- F-1 students attending schools adopting a hybrid model of instruction (combination of online and in-person classes) will be permitted to take more than one class or three credit hours online. In order for F-1 students to take advantage of this exemption, hybrid instruction schools must certify to SEVP on Form I-20, Certificate for Eligibility for Nonimmigrant Student Status, that the program is not entirely online, that the student is not taking an entirely online course load during the fall 2020 semester, and that the student is taking the minimum number of online classes required to make normal progress in their degree program.
- Continuing F and M students outside the U.S. whose schools are offering online instruction only may remain active in the Student and Exchange Visitor Information System (SEVIS) if they are able to meet the full course of study requirements or the requirements for taking a reduced course load. This exemption will greatly benefit those international students who have already completed a portion of an academic program but who are unable to continue studying in the U.S. due to their schools’ decisions to adopt an online-only model during the fall 2020 semester. ICE advises Designated School Officials (DSO) to annotate students’ SEVIS records to make it clear that the student is outside the U.S. and taking full time online courses since that is the only choice offered by the school.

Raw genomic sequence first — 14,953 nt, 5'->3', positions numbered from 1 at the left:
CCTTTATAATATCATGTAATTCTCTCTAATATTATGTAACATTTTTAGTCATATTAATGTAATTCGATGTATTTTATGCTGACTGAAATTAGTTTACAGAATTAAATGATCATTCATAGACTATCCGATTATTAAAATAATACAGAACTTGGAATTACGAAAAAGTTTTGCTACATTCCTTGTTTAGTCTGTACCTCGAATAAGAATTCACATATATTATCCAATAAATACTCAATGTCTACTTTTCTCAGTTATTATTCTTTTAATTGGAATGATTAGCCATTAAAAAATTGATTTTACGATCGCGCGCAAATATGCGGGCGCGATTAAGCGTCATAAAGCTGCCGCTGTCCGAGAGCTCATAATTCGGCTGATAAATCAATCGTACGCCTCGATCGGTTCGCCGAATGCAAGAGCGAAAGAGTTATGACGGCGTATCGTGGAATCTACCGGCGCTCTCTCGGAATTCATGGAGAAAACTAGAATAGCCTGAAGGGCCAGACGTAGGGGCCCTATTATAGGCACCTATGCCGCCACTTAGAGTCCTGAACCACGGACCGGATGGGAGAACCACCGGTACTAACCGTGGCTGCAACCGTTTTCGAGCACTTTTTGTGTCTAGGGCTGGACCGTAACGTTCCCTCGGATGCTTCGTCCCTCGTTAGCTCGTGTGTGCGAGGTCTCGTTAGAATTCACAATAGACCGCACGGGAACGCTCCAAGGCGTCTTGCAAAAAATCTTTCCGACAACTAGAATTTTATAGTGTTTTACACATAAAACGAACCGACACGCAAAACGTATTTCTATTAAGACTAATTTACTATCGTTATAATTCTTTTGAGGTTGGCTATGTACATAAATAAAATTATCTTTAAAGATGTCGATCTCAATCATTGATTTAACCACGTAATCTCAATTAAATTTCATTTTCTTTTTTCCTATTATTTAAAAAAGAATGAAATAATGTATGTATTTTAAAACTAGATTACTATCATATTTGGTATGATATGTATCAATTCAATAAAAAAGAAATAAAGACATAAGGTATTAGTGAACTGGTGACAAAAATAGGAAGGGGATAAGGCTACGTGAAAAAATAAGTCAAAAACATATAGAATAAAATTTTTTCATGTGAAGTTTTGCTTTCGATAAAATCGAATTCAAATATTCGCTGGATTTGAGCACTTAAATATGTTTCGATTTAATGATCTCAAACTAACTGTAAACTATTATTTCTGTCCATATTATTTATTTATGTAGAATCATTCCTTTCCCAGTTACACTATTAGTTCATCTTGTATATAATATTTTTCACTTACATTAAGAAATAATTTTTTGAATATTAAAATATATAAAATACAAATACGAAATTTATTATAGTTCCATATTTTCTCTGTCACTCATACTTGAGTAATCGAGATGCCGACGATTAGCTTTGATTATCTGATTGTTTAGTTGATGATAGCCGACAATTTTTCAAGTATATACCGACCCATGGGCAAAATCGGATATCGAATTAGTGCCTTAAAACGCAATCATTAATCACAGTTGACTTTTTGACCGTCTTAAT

In order to comply with these new modifications, institutions admitting international students have a lot of paperwork to prepare, but little time in which to do so. Those schools that offer entirely online classes or programs for the fall 2020 semester must complete an operational change plan and submit it to SEVP by July 15, 2020, which is next week. Schools that will not operate entirely online for the fall 2020 semester must update their operational plans by August 1, 2020 and indicate to SEVP whether they will hold in-person classes only, implement a hybrid plan of in-person and online classes or hold a delayed or shortened semester. In addition, by August 4, 2020, DSOs must update and issue or reissue Forms I-20 to their international students certifying that the school is not operating entirely online, that the student is not taking an entirely online course load for the fall 2020 semester and that the student is taking the minimum number of online classes required to make normal progress in their degree program. Due to the extremely small window of time before the start of the fall 2020 semester, ICE advises DSOs to prioritize those students who are outside the U.S. and who need new visa stamps when issuing new Forms I-20.
This latest development with respect to the enrollment of international students is the latest challenge for colleges and universities seeking to resume operations this fall in the middle of an ongoing global pandemic. On Wednesday, July 8, 2020, Harvard University and Massachusetts Institute of Technology filed a lawsuit in the U.S. District Court for the District of Massachusetts seeking to block ICE’s implementation of these modifications. We will closely monitor this situation and provide updates accordingly.
Should you have additional questions, please contact Joanna L. Silver, Caroline M. Westover or any of the attorneys in the Immigration practice, or the attorney in the firm with whom you are regularly in contact.